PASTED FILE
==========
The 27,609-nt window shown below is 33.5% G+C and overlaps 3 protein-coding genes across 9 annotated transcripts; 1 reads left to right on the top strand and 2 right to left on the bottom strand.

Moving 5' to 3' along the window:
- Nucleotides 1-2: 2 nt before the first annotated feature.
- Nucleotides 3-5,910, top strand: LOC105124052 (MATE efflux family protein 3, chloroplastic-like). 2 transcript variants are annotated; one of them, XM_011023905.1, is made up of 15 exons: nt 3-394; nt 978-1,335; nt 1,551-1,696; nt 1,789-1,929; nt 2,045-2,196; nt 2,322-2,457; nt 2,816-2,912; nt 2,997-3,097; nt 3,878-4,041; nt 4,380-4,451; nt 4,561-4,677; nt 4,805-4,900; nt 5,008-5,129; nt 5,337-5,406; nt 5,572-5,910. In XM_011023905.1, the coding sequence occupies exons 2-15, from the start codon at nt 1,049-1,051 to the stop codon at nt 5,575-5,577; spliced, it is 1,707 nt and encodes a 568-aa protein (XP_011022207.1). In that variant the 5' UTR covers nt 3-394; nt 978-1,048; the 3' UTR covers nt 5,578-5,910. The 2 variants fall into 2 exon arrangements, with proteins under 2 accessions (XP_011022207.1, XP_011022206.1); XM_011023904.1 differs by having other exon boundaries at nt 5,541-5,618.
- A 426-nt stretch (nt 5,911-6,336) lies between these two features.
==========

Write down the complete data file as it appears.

The 27,609-nt window shown below is 33.5% G+C and overlaps 3 protein-coding genes across 9 annotated transcripts; 1 reads left to right on the top strand and 2 right to left on the bottom strand.

Moving 5' to 3' along the window:
- Nucleotides 1-2: 2 nt before the first annotated feature.
- Nucleotides 3-5,910, top strand: LOC105124052 (MATE efflux family protein 3, chloroplastic-like). 2 transcript variants are annotated; one of them, XM_011023905.1, is made up of 15 exons: nt 3-394; nt 978-1,335; nt 1,551-1,696; nt 1,789-1,929; nt 2,045-2,196; nt 2,322-2,457; nt 2,816-2,912; nt 2,997-3,097; nt 3,878-4,041; nt 4,380-4,451; nt 4,561-4,677; nt 4,805-4,900; nt 5,008-5,129; nt 5,337-5,406; nt 5,572-5,910. In XM_011023905.1, the coding sequence occupies exons 2-15, from the start codon at nt 1,049-1,051 to the stop codon at nt 5,575-5,577; spliced, it is 1,707 nt and encodes a 568-aa protein (XP_011022207.1). In that variant the 5' UTR covers nt 3-394; nt 978-1,048; the 3' UTR covers nt 5,578-5,910. The 2 variants fall into 2 exon arrangements, with proteins under 2 accessions (XP_011022207.1, XP_011022206.1); XM_011023904.1 differs by having other exon boundaries at nt 5,541-5,618.
- A 426-nt stretch (nt 5,911-6,336) lies between these two features.